Waterway

Wetlands prove to be a destination of choice

Wednesday 23 April, 2014
Understanding the importance of wetlands to migratory species was the main focus of a field day held at Winton Wetlands recently.

Understanding the importance of wetlands to migratory species was the main focus of a field day held at Winton Wetlands recently.

Broken Boosey Conservation Management Network (BBCMN) Co-ordinator Janice Mentiplay-Smith said the event, Destination Chesney Vale, attracted more than 90 people keen to listen to guest speaker Chris Tzaros from Birds, Bush and Beyond and to tour the wetlands.

“We wanted to highlight to people that the wetlands – when they’re dry as well as when they’re wet – are vital to the ecology for not only local species, but distant, migratory species,” Ms Mentiplay-Smith said.

“Species such as the Latham’s Snipe and the Sharp-tailed Sandpiper that breed in Japan and Siberia migrate to Australia for their non-breeding period, which is our spring and summer. These birds as well as others like the Red-necked Stint that breed along the coastlines of Eurasia, depend on Winton Wetlands to feed and grow strong for the flight home to the Northern Hemisphere.”

Mr Tzaros also showed people the best spots to look for birds at the wetlands.

“It takes time and patience to see these birds, but the wait is worth it,” Mr Tzaros said. “It is incredible to think that a tiny bird has flown 15,000 kilometres – or more - to reach the Winton Wetlands.”

He recommended Greens Hill, the Duck Pond, Humphries and Ashmeads Swamp as good bird watching points.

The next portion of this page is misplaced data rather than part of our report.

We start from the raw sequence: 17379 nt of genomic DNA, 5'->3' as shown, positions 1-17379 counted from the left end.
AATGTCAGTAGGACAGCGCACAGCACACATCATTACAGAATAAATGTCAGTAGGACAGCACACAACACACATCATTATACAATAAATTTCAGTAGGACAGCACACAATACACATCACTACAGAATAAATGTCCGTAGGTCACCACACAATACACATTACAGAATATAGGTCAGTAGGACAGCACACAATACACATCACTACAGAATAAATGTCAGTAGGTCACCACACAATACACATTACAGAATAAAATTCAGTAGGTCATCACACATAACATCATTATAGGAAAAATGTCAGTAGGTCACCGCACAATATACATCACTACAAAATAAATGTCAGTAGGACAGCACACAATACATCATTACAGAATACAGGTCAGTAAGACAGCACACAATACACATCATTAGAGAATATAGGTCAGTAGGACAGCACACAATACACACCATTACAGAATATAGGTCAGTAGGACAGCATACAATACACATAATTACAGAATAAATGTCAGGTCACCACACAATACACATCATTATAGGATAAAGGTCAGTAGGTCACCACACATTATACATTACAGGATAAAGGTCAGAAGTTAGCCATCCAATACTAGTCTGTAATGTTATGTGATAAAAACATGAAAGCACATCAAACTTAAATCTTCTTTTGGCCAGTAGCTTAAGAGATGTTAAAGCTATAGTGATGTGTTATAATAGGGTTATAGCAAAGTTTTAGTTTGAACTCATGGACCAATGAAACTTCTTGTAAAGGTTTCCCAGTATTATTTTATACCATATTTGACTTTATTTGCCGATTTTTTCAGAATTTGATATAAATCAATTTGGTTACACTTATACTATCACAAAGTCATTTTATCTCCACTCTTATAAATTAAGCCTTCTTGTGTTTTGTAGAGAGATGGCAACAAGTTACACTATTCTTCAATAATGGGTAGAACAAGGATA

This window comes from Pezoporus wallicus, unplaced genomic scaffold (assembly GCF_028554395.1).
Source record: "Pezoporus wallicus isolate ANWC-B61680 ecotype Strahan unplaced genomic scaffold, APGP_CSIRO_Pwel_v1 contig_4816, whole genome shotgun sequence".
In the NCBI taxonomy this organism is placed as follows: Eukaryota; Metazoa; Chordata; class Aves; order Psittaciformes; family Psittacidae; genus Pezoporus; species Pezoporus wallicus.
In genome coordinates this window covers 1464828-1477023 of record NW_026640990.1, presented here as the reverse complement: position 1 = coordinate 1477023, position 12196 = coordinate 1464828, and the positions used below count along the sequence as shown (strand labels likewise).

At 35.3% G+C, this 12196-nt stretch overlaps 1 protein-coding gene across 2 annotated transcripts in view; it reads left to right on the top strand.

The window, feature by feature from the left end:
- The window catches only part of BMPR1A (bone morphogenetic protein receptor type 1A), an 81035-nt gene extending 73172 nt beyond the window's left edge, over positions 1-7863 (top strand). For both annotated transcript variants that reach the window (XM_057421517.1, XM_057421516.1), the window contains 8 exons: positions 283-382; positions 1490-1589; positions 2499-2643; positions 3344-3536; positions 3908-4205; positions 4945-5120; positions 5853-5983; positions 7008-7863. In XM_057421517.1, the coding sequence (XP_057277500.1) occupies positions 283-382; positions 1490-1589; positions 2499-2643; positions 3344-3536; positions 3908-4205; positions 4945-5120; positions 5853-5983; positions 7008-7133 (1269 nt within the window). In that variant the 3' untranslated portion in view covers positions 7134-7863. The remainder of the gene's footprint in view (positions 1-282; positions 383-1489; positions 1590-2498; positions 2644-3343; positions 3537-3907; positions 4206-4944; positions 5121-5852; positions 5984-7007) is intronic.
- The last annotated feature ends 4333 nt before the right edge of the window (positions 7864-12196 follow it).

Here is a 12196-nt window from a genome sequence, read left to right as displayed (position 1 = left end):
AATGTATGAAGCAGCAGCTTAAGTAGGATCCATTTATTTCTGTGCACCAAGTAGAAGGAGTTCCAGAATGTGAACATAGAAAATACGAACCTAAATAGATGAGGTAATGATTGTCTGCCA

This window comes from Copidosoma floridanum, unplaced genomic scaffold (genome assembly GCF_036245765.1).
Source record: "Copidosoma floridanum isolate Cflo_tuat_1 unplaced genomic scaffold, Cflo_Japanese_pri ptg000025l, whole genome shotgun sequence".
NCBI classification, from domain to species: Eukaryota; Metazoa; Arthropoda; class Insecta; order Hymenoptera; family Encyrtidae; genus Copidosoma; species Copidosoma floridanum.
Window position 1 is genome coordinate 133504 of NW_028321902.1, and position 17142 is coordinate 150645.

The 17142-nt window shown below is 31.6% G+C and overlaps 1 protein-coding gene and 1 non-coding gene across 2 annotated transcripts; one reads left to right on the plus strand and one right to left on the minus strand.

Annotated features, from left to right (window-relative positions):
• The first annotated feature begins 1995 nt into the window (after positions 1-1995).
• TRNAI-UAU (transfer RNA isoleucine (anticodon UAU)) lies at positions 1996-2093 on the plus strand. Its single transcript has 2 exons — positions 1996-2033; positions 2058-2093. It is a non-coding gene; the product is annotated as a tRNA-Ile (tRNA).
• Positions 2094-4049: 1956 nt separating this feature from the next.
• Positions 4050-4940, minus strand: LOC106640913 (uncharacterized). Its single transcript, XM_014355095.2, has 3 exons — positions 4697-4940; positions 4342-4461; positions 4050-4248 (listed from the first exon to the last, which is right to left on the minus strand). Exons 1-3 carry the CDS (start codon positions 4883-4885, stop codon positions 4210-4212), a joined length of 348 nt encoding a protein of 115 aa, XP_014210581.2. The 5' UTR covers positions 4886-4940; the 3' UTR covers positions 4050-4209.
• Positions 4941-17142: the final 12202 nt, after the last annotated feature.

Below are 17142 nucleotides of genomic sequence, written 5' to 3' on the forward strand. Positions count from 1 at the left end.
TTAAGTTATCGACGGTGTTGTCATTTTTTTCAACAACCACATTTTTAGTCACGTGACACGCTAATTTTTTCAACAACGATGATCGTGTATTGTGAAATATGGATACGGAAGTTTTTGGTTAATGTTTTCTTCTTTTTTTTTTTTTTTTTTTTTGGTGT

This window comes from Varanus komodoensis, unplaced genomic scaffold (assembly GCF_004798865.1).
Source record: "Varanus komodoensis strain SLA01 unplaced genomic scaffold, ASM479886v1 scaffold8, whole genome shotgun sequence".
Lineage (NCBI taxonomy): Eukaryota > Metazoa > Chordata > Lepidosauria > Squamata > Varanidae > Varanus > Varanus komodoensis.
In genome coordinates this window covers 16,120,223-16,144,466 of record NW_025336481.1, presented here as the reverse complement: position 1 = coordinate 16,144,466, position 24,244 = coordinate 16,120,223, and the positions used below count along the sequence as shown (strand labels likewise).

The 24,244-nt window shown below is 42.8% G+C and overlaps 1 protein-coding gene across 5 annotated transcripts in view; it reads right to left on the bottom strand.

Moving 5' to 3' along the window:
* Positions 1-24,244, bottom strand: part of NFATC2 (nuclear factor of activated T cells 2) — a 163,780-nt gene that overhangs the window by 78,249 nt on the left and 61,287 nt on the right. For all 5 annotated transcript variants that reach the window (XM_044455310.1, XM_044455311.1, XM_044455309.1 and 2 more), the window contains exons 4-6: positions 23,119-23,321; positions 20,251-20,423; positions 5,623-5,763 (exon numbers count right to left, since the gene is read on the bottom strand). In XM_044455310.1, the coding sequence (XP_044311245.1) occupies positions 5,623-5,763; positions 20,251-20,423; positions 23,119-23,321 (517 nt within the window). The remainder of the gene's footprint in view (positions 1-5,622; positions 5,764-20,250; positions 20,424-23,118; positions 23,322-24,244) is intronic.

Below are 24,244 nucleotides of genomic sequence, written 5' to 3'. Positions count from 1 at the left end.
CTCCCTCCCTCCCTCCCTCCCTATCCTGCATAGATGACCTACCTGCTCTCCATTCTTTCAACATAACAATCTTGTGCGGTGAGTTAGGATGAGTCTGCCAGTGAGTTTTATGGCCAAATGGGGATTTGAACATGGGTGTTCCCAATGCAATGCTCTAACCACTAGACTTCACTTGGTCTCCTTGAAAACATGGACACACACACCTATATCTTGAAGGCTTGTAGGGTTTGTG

Ms Mentiplay-Smith said there was clearly plenty of interest from local people in learning more about the wildlife that depended on the wetlands and the Chesney Vale region.

“Out of 94 attendees, 40 people were from the immediate region and we also had people attend from Whitfield, Wangaratta, Melbourne, Broadford, Shepparton and Tatura,” she said. “To see such strong local interest and interest from beyond is fantastic as it means there is a great curiosity and care for these birds.”

She thanked Benalla Bus Lines for providing transport and the Thoona CWA, who provided a “scrumptious” lunch and afternoon tea.

Note: The BBCMN will launch its Communities for Nature project Practical Parrot Action on Sunday, May 4 at Glenrowan Lions Park between 11am and noon. The project focusses on the Turquoise Parrot, which is also a species from the Warby Ranges and Chesney Vale district. For more information visit www.brokenbooseycmn.com or contact Janice Mentiplay-Smith on 0418 316 169 or janicem@gbcma.vic.gov.au